Vowing vengeance for his murdered wife and unborn child, Turner immediately commandeers Delta Force pilot Capt. Samuel Beck’s Mercedes and directs him at gun point to follow the goons. From this moment forward, Turner and Beck follow the rebels to Nicaragua and senselessly blow up so much property there is little left for Col. Keitel and the Delta Force calvary to sift through when they finally catch up with the rogue commandos.
For me, Delta Force Commando is perfect Saturday afternoon entertainment. It is an excellent example of the kind of movies I would rent with my brothers on VHS and devour over the weekend. All the thrills we craved to burn through a lazy afternoon are delivered here by the truckload: non-stop action, the obligatory scene where the hero packs his duffle bag with weapons, torture with some wires and a Diehard car battery, multiple shootouts, hand to hand smack-downs, a scar-faced villain, throwing knife mayhem, sling-shot mayhem, crossbow mayhem, macho one-liners, bodies destroyed in meaty bullet hits and copious, glorious explosions. They blow up everything in this movie: cars, buses, jet fighters, helicopters, trucks, bodies, bridges, buildings… I lost count after forty-three explosions, and every last one of them was old school gunpowder and gasoline pyrotechnics, no doubt pulled off by a pyro-effects wizard, probably missing a finger or two.
Fred “The Hammer” Williamson (Black Caesar) as Beck and Bo Svenson (Walking Tall Part 2) as Keitel have their names above the title, but Brett Clark as Turner, is the real star of the film. Like Michael Sopkiw before him, and Richard Anthony Crenna after him, Clark was given the chance of headlining an Italian production made for the international film market in the hopes of becoming a superstar like Clint Eastwood. Clark will be instantly recognizable to you, but you might not know him by name. We’ve been watching him since he first played one of the Camp Mohawk basketball players in Meatballs. He made all kinds of daytime soap and movie appearances. He’s maybe best known for his role of Nick “The Dick” in the Tom Hanks comedy Bachelor Party. (And if you aren’t familiar with “Mr. Dick,” you just need to watch Bachelor Party.)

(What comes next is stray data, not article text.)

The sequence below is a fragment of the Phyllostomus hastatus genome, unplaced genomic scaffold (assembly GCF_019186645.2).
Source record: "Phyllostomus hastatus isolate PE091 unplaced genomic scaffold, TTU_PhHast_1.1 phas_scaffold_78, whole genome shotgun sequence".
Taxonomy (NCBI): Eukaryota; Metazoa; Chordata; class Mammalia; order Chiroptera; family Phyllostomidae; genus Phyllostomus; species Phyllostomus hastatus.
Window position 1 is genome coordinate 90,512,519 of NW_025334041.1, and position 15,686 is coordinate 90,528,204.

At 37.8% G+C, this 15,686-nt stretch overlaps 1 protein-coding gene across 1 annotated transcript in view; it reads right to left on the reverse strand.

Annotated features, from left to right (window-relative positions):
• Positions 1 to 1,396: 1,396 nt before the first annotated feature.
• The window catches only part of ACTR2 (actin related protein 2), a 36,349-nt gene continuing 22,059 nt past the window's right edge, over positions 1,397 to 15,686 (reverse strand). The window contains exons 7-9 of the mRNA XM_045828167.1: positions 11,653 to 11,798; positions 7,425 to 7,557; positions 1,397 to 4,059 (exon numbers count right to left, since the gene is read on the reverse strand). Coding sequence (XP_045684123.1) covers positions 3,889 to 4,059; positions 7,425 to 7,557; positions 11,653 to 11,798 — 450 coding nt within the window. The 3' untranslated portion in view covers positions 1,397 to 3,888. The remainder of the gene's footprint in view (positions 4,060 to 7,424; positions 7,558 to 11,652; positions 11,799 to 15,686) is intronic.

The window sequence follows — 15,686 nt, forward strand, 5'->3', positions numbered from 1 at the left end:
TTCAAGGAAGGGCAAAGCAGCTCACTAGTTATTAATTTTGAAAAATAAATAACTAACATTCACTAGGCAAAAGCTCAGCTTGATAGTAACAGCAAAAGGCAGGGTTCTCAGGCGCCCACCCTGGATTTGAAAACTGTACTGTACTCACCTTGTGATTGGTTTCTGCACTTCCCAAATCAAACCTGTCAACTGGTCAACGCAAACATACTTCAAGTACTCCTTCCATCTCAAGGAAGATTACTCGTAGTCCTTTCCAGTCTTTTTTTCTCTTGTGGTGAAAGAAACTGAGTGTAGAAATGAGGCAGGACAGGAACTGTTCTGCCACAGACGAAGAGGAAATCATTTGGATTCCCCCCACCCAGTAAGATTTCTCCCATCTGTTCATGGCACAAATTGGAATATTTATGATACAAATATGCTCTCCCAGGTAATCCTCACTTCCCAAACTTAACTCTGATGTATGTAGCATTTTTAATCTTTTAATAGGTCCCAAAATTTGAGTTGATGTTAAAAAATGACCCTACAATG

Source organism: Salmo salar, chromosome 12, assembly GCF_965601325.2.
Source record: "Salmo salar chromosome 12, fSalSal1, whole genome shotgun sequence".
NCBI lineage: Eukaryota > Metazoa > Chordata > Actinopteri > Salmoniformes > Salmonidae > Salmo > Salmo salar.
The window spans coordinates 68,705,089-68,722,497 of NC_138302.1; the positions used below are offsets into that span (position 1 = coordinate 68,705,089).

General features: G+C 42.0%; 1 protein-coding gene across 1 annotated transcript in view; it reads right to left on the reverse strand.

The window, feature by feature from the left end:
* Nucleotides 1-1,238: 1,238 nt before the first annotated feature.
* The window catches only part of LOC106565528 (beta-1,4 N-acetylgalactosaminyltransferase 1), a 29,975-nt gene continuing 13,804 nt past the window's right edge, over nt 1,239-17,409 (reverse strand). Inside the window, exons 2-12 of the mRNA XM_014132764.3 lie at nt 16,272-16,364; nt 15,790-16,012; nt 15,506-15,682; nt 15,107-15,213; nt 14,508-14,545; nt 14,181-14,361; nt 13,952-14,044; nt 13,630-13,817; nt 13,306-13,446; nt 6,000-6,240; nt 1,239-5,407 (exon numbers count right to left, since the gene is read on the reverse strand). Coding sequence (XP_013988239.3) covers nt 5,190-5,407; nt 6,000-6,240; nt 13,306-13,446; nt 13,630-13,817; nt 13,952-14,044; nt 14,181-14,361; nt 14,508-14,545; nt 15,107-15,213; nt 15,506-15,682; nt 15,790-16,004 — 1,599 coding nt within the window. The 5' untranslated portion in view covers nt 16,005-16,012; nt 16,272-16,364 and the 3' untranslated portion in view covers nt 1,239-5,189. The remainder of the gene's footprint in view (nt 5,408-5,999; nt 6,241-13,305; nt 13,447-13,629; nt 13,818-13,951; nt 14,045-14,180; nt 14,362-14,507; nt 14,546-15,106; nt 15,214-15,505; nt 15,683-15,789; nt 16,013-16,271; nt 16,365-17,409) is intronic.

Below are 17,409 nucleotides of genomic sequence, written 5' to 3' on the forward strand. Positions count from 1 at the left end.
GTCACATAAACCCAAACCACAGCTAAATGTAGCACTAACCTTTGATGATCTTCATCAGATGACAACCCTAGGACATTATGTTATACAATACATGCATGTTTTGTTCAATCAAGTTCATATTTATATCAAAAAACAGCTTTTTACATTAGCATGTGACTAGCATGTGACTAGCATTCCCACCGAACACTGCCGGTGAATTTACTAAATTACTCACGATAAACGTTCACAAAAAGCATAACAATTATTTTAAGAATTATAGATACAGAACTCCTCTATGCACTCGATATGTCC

Mark Gregory essays the role of the unnamed bad guy. Gregory is probably best known for his portrayal of post-apocalyptic hero Trash in 1990: The Bronx Warriors and the sequel, Escape from the Bronx. Here he sports some scabby facial make-up, short hair and a never wavering maniacal smile. Of all his performances I’ve seen, this is the first time Gregory appears to really be having fun with his character.
Director Frank Valenti (a nod to former president of the MPAA Jack Valenti, perhaps?) is really Pierluigi Ciriaci. Long time Italian movie scholars don’t need me to tell them writer David Parker Jr. is really Dardano Sacchetti.
To understand my appreciation for this flick, you really have to understand the era in which it was made. The 80’s were an amazing time of every kind of movie getting made, many receiving a theatrical release and almost all of them eventually showing up on home video or cable. One hit would begat dozens of similar follow-ups, from all over the world. Delta Force Commando was one of the many films that came into creation thanks to the always in demand action movie market and the success of films like Rambo: First Blood Part II, Commando and Missing in Action.
These films would get made, usually on low budgets, have a few recognizable stars, lots of action and sell tens of thousands, sometimes hundreds of thousands, of videotapes to the vid stores across the country. When Vista released this film on VHS, it was in every neighborhood video shoppe, in the new release section, right there next to 1988’s Rambo III.
For me, Delta Force Commando is way more entertaining than Rambo III. Of the two, Rambo III has some stunning action sequences, yes, but the characters talk too much, there’s too much plot and story and worst yet, the movie has a “message.” On the other hand, Delta Force Commando doesn’t have a “message” to bog down the action, and we can just munch popcorn and cheer on Lt. Turner as he turns the men responsible for his pregnant wife’s death inside out.
I had the opportunity to ask Dardano Sacchetti about his involvement with this film, as it is a film in which not a lot seems to be known about it. He had this to say, “The Ciriaci brothers had a supermarket and an oven that made bread in a small town near Rome. The oldest was very rich and the youngest wanted to be a director. My agent told me they would pay well for my script. I talked to them and they ended up making films from three of my scripts, but they did not come up roses. I only did it for the money, which turned out not to be very much, in a cloud of cigarette smoke and lots of Vodka.”
As far as the similarity of this title with a Cannon release around the same time, Sacchetti offers, “I believe my Delta Force was written a few months before the American one with Chuck Norris.”